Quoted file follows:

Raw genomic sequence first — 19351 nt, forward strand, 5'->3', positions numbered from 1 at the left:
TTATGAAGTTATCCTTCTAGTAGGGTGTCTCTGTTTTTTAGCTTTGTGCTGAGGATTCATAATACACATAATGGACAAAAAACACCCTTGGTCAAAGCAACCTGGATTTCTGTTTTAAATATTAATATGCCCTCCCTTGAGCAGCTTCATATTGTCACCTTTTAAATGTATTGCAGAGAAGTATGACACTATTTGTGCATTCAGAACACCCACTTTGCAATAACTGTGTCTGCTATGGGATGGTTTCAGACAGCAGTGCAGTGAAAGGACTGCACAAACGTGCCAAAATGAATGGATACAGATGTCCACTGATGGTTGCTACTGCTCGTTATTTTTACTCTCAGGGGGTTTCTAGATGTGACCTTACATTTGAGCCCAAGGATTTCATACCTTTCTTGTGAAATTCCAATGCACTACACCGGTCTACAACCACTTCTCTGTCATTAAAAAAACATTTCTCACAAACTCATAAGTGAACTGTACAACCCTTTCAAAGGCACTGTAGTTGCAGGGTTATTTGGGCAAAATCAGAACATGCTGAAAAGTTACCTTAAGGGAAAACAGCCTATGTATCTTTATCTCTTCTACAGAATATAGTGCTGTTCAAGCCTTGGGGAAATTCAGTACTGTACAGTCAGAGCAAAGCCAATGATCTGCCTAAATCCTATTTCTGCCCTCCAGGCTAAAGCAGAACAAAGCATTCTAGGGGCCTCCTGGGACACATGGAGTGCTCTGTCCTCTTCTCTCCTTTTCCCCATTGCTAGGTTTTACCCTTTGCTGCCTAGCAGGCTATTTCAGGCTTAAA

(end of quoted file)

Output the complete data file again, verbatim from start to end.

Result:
Raw genomic sequence first — 19351 nt, forward strand, 5'->3', positions numbered from 1 at the left:
TTATGAAGTTATCCTTCTAGTAGGGTGTCTCTGTTTTTTAGCTTTGTGCTGAGGATTCATAATACACATAATGGACAAAAAACACCCTTGGTCAAAGCAACCTGGATTTCTGTTTTAAATATTAATATGCCCTCCCTTGAGCAGCTTCATATTGTCACCTTTTAAATGTATTGCAGAGAAGTATGACACTATTTGTGCATTCAGAACACCCACTTTGCAATAACTGTGTCTGCTATGGGATGGTTTCAGACAGCAGTGCAGTGAAAGGACTGCACAAACGTGCCAAAATGAATGGATACAGATGTCCACTGATGGTTGCTACTGCTCGTTATTTTTACTCTCAGGGGGTTTCTAGATGTGACCTTACATTTGAGCCCAAGGATTTCATACCTTTCTTGTGAAATTCCAATGCACTACACCGGTCTACAACCACTTCTCTGTCATTAAAAAAACATTTCTCACAAACTCATAAGTGAACTGTACAACCCTTTCAAAGGCACTGTAGTTGCAGGGTTATTTGGGCAAAATCAGAACATGCTGAAAAGTTACCTTAAGGGAAAACAGCCTATGTATCTTTATCTCTTCTACAGAATATAGTGCTGTTCAAGCCTTGGGGAAATTCAGTACTGTACAGTCAGAGCAAAGCCAATGATCTGCCTAAATCCTATTTCTGCCCTCCAGGCTAAAGCAGAACAAAGCATTCTAGGGGCCTCCTGGGACACATGGAGTGCTCTGTCCTCTTCTCTCCTTTTCCCCATTGCTAGGTTTTACCCTTTGCTGCCTAGCAGGCTATTTCAGGCTTAAA